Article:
At 185 feet tall, the Grand Falls is taller than many of its more well-known cousins, including the famous Niagara Falls. For much of the year, however, the river descends the falls at a rather underwhelming trickle. But if you time your visit right, you can witness the falls in their full thundering glory.
The falls are a real natural wonder. Over 100,000 years ago, a volcanic eruption at Merriam Crater sent lava flowing toward the Little Colorado River. The molten rock cooled in the riverbed and created a natural dam, forcing the river to carve a new path. This created the tiers that formed the Grand Falls.
Like many waterways in the deserts of the American southwest, the Little Colorado River’s flow varies wildly based on the season and the weather, as the source of most of its water is snowmelt from the White Mountains.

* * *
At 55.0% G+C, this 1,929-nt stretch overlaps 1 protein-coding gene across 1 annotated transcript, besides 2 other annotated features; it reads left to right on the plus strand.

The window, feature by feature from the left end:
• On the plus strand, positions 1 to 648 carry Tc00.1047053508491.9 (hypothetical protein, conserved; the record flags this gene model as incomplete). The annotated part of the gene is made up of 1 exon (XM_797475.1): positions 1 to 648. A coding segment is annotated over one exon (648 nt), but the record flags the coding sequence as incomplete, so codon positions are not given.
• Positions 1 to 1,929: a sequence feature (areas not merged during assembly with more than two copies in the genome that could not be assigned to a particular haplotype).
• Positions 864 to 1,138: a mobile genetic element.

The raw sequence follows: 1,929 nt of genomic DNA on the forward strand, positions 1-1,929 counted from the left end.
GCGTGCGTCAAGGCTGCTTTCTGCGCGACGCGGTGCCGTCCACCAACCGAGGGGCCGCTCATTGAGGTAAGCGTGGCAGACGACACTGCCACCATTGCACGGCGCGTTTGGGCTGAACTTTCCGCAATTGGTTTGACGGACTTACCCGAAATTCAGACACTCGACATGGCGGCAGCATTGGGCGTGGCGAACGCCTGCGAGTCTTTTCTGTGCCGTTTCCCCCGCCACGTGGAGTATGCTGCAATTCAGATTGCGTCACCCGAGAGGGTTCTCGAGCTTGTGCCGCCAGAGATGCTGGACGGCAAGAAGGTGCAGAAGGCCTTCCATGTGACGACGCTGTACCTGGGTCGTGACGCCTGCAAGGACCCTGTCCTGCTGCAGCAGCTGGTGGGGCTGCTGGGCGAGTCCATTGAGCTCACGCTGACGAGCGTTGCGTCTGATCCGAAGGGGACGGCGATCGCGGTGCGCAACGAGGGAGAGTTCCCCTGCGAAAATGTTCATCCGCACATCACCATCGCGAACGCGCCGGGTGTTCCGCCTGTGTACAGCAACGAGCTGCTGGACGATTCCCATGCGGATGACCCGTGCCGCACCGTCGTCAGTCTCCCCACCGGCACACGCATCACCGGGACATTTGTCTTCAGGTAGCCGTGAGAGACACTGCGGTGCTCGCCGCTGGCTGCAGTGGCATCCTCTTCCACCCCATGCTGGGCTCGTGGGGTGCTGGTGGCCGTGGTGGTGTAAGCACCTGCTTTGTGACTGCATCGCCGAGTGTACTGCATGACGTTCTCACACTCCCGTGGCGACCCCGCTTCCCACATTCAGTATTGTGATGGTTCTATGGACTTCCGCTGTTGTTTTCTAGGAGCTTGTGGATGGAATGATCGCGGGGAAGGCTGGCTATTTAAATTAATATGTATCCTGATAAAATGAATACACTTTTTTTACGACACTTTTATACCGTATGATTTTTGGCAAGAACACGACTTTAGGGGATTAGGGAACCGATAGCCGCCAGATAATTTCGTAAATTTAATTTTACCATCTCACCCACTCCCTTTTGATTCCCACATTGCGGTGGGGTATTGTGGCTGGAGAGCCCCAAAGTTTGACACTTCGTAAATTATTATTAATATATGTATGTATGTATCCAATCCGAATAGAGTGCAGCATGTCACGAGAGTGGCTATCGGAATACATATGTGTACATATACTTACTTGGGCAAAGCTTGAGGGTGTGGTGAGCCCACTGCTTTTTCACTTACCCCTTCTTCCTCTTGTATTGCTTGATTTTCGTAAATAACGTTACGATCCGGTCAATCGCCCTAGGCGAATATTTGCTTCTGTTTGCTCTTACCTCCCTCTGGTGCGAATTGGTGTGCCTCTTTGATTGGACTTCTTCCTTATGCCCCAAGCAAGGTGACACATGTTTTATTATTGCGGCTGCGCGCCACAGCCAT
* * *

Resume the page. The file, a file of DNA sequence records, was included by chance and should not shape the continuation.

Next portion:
As the river flows from these mountains to the Grand Canyon, a farther 70 miles downstream from the falls, it collects brown and red sand and silt from the sandstone along its route, which gives the river its distinct color. As such, an apt nickname for the Grand Falls is “Chocolate Falls.”
Most of the year, by the time the river gets to the Grand Falls, it barely even looks like a stream. But for a few weeks in the spring after snow in the mountains begins to melt, and after seasonal monsoons in the late-summer, the falls roar to life.
Update: The falls have been closed until further notice by tribal decree.
Know Before You Go
The best way to ensure that the river will be roaring rather than dribbling when you plan your visit is to check the website of United States Geological Survey's river gauge in Winslow, Arizona. Most of the time the river flows past the gauge at around 10 cubic feet per second, but will seasonally explode up into thousands of cubic feet per second. When this happens time your trip for 48 hours after that, as it takes that long for the river to flow from Winslow to the falls. The waterfall is located on Navajo tribal land and as such non-Navajo visitors are required to have permits from the Navajo Parks and Recreation Department, which can be obtained online.